The turmoil began with Pallister’s controversial remarks on July 7, as he was trying to soothe tensions after two statues were toppled on the grounds of the Manitoba Legislature on Canada Day.
“The people who came here to this country before it was a country, and since, didn’t come here to destroy anything,” the premier said. “They came here to build.”
Then Lagimodiere stirred up anger himself on July 15 when he defended the architects of residential schools.
WATCH | Manitoba minister under fire over residential schools comment:
In the days since, some MLAs chose to distance themselves from their colleagues’ remarks.
Families Minister Rochelle Squires wrote she is “deeply troubled by recent events and comments,” while on Twitter, Conservation and Climate Minister Sarah Guillemard said she could not “stand behind words that add hurt to traumatized people.”
McPhillips MLA Shannon Martin tweeted Clarke’s resignation was “understandable” and there should be no confusion about the terrible legacy of residential schools.
Most Tory MLAs making media appearances in subsequent days have been questioned about Pallister’s remarks. The premier has defended his comments, stating he was paying tribute to the people who built families and communities in Canada and was not referencing colonialism.
The strongest condemnation came from Guillemard last Friday, who repeated her social media statement she cannot support any statements that bring hurt to already traumatized people, “I don’t believe that anyone in their hearts intend[s] to do so, but again, we all need to listen, we all need to learn, and we need to grow together.”
When asked if she considers the premier’s comments an example of this, Guillemard said, “if that added hurt to traumatized people, absolutely.”
WATCH | Cabinet minister cannot back hurtful comments:
Meanwhile, Mental Health Minister Audrey Gordon said she supported the premier and Lagimodiere.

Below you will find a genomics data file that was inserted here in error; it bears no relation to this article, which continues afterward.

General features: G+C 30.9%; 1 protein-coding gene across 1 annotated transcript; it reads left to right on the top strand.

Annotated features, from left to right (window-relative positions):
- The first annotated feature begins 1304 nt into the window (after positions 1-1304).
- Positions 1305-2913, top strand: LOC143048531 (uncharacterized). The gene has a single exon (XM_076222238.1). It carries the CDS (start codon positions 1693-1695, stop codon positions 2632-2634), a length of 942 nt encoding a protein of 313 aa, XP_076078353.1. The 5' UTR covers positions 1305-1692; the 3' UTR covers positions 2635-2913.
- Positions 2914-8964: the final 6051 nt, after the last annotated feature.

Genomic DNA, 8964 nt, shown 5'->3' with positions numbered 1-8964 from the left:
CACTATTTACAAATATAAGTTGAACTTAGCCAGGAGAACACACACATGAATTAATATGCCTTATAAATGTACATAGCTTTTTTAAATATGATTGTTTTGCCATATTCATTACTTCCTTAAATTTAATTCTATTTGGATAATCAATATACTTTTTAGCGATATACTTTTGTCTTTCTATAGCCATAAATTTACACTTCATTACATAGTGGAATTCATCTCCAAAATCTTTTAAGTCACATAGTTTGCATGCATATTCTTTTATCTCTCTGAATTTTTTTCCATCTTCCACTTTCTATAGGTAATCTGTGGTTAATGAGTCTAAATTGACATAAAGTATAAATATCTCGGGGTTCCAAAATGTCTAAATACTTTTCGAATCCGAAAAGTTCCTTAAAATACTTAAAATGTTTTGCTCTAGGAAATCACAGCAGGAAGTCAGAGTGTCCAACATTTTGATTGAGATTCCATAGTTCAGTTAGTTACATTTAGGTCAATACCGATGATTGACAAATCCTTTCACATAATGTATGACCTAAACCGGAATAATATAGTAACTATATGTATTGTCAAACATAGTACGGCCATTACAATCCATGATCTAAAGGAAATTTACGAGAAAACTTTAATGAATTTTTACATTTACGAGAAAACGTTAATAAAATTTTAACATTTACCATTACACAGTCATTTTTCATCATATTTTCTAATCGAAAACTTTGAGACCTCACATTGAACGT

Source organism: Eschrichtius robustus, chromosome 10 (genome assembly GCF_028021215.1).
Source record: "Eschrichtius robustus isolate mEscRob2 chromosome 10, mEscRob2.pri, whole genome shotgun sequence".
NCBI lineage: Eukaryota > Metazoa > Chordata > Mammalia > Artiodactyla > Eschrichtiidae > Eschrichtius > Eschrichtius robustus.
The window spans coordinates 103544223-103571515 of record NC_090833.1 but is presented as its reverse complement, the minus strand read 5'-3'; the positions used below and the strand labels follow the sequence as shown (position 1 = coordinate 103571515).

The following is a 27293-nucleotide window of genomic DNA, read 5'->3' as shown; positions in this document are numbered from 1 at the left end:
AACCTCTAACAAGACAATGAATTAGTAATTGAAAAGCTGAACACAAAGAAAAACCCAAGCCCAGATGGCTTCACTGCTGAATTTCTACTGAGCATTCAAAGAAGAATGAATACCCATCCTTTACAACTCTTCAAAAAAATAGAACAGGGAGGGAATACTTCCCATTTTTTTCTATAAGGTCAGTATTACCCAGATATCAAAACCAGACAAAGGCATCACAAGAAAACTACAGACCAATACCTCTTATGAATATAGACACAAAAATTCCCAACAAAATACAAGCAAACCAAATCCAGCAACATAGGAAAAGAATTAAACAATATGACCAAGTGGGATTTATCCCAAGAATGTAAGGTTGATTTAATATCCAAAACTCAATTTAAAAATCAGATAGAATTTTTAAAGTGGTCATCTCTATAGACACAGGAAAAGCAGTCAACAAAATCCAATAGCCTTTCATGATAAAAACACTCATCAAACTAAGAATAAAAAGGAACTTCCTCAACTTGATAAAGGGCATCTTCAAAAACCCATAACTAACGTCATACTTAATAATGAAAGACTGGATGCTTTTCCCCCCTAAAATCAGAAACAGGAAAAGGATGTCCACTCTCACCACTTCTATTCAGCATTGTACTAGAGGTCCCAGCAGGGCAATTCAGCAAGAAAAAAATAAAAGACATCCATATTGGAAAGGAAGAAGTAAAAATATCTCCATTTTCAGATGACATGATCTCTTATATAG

Asked for his personal position on Pallister’s comments, Infrastructure Minister Ron Schuler dodged the question, stating the PC government is committed to reconciliation and meaningful engagement.
At a media event last Friday, Central Services Minister Reg Helwer and Municipal Relations Minister Derek Johnson didn’t answer if they supported Pallister’s comments. Helwer said he’s learning a great deal about reconciliation and residential schools and Johnson said he’s committed to listening, educating himself and learning.
Justice Minister Cameron Friesen deflected similar questions on Tuesday, stating the path forward consists of dialogue as Manitobans reckon with the country’s fraught history.
Welch said most MLAs won’t turn on their party leader publicly. “Most MLAs are going to dance with the one that brought them,” the pollster said, noting this remains the same party that was re-elected twice with back-to-back majorities.
Comparisons have been drawn to the waning years of the NDP’s reign, when five dissident ministers revolted against the leadership of premier Greg Selinger. A leadership race was conducted, but Selinger held on. Pallister’s PCs beat the NDP in the next election in 2016.
With the Tories, there’s no imminent sign of a brewing rebellion, Welch said.
“Until somebody comes out and says pretty clearly, ‘I’ve lost confidence in my leader and I would like some kind of leadership review or I’m not running again’ or something, we are parsing tweets — big whoop.”
Recent polling from Probe suggests the NDP would win if a provincial election was held now, but a lot can change before the election slated for 2023. Welch some Tories may be holding onto the hope that Pallister will step down, as he’s previously hinted he won’t stay on for an entire term.